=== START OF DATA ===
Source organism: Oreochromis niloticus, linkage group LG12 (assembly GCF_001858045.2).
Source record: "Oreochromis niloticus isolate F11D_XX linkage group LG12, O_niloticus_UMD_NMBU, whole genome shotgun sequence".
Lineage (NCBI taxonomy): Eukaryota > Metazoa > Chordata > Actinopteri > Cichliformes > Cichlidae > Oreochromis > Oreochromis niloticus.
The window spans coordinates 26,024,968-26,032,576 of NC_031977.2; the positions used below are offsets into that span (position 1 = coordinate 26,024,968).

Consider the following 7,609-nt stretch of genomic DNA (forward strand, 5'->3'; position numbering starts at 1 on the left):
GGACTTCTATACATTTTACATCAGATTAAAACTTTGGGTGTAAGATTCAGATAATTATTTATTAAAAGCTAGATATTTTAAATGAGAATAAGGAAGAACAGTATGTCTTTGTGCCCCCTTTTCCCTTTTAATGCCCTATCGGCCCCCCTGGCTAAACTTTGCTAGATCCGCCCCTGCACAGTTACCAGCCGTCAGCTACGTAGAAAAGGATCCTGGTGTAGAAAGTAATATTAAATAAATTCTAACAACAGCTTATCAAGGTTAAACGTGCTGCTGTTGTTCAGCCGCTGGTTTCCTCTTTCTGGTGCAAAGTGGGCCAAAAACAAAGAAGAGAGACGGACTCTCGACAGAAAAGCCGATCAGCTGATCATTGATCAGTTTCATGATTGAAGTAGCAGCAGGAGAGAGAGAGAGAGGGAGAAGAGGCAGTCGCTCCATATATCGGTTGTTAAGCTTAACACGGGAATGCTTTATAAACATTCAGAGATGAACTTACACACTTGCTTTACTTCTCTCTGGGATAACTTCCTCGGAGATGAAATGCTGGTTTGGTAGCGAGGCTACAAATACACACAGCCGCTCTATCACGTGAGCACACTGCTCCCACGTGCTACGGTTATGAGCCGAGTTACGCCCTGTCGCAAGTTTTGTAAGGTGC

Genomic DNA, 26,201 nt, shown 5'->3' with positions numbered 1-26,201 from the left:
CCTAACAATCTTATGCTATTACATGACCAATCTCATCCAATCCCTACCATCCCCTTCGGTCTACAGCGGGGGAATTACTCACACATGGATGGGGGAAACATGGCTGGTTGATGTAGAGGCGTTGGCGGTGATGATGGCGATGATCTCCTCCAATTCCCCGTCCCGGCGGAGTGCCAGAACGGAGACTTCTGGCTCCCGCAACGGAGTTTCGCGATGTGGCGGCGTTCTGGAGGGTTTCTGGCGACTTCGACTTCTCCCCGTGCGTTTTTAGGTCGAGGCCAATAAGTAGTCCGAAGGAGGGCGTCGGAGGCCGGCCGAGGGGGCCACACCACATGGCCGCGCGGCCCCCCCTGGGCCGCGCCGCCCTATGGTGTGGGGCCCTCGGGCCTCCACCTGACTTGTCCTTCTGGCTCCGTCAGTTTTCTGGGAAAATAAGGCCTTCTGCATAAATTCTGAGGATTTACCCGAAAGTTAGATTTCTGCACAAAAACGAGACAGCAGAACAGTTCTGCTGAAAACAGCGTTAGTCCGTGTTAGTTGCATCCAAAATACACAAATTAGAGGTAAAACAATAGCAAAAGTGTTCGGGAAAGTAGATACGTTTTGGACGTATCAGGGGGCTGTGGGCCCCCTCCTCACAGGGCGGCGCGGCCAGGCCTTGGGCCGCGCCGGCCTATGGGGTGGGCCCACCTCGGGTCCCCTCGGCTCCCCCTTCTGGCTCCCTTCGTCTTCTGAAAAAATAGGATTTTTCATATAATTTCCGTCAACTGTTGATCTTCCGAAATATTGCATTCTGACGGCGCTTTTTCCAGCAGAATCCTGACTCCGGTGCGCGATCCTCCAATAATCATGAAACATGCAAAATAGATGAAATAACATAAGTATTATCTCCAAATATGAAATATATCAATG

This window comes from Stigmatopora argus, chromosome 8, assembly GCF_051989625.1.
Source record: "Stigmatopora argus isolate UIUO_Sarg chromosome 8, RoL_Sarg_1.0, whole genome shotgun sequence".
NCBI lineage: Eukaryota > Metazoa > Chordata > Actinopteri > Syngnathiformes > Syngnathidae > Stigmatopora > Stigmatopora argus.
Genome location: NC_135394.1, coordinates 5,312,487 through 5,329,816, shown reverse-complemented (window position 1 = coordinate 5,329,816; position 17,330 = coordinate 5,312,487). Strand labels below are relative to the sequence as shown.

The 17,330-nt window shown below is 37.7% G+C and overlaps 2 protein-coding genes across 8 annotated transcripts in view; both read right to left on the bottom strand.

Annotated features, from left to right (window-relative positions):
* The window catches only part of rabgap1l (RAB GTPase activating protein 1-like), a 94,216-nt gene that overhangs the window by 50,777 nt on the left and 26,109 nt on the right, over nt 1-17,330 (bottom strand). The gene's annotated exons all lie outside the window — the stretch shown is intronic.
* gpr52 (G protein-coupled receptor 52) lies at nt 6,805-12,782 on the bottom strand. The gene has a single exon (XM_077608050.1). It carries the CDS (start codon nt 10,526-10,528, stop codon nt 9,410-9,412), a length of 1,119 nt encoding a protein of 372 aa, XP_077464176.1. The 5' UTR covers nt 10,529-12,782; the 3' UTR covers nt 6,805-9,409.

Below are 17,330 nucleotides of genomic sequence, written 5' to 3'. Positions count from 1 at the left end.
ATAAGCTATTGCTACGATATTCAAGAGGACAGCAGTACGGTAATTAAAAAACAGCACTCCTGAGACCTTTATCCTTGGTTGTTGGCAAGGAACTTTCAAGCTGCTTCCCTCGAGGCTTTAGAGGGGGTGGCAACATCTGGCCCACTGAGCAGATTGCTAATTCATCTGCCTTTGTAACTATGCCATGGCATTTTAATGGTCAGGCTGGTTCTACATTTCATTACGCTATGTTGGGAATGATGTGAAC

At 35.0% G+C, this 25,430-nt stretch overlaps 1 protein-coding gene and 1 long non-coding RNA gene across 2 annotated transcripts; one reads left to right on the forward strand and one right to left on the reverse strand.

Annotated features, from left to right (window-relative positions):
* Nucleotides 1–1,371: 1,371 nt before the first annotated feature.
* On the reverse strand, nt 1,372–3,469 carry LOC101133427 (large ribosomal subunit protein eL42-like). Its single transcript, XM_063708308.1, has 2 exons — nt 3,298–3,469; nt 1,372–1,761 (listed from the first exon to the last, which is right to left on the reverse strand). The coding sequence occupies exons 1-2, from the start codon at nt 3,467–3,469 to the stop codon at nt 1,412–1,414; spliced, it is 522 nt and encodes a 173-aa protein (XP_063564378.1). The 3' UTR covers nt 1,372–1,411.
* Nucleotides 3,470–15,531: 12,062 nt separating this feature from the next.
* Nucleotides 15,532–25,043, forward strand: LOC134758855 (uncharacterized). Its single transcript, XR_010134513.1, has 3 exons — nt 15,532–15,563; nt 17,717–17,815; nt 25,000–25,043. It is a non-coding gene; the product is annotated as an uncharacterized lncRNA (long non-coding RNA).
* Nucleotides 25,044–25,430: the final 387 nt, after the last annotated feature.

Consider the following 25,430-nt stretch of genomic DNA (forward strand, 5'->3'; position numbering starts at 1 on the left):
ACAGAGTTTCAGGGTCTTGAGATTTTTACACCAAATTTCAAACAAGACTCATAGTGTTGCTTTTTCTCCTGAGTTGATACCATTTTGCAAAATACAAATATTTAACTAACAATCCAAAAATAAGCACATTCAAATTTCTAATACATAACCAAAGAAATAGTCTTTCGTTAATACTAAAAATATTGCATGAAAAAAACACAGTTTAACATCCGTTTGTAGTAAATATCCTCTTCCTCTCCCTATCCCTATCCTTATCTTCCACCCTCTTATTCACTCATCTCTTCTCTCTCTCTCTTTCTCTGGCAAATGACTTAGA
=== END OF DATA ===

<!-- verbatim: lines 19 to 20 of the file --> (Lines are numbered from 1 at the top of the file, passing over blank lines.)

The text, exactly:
At 35.0% G+C, this 25,430-nt stretch overlaps 1 protein-coding gene and 1 long non-coding RNA gene across 2 annotated transcripts; one reads left to right on the forward strand and one right to left on the reverse strand.

Annotated features, from left to right (window-relative positions):